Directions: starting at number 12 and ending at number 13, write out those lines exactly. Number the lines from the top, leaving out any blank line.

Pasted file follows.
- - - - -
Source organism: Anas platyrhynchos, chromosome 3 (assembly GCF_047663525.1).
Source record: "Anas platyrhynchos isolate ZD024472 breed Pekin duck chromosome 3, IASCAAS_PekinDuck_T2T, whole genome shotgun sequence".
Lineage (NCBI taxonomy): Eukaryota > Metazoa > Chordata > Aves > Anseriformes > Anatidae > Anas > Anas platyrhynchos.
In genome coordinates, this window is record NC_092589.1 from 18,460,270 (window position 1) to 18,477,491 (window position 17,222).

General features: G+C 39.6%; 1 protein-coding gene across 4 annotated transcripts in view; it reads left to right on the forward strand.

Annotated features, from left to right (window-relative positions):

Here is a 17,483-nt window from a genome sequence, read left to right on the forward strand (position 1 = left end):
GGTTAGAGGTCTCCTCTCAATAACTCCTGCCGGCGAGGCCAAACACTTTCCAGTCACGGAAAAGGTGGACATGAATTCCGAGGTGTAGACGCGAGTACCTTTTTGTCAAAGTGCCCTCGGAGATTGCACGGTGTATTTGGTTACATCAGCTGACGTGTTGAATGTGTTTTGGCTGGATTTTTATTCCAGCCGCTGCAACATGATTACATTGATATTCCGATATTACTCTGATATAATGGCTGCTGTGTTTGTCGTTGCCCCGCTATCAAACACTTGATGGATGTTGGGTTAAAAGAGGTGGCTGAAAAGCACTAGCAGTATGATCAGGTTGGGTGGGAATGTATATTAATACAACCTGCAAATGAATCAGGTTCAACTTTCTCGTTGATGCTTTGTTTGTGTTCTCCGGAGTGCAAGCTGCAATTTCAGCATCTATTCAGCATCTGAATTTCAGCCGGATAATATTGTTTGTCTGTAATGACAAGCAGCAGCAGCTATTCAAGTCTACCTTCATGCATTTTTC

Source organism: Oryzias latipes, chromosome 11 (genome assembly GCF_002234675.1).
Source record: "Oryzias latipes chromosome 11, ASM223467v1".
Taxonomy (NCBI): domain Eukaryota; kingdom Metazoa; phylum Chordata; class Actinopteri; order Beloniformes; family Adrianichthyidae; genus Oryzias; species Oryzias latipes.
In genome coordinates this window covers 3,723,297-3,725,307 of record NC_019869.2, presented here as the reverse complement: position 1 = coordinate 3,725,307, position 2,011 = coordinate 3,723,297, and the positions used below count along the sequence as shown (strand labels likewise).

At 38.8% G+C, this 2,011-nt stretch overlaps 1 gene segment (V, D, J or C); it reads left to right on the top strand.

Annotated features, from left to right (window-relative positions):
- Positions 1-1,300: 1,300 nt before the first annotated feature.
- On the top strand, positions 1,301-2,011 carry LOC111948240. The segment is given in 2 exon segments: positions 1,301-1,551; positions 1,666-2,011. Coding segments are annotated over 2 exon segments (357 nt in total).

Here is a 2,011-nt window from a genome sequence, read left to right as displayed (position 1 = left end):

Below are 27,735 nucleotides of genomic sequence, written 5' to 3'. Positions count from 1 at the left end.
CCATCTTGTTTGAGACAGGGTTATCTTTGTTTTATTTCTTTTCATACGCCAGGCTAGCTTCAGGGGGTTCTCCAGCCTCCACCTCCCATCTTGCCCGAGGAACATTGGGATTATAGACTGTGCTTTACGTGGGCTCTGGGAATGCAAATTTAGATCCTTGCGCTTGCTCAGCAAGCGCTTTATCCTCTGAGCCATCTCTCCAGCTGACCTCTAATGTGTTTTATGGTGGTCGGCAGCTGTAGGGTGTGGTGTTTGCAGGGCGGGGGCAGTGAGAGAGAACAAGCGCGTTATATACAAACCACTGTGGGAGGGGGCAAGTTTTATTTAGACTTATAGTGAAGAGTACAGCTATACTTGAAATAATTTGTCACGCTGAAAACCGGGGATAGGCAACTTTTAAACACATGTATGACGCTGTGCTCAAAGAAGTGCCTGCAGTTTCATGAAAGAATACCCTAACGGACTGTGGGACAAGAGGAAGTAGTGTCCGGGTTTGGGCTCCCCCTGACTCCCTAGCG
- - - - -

In genome coordinates this window covers 3,723,297-3,725,307 of record NC_019869.2, presented here as the reverse complement: position 1 = coordinate 3,725,307, position 2,011 = coordinate 3,723,297, and the positions used below count along the sequence as shown (strand labels likewise).

At 38.8% G+C, this 2,011-nt stretch overlaps 1 gene segment (V, D, J or C); it reads left to right on the top strand.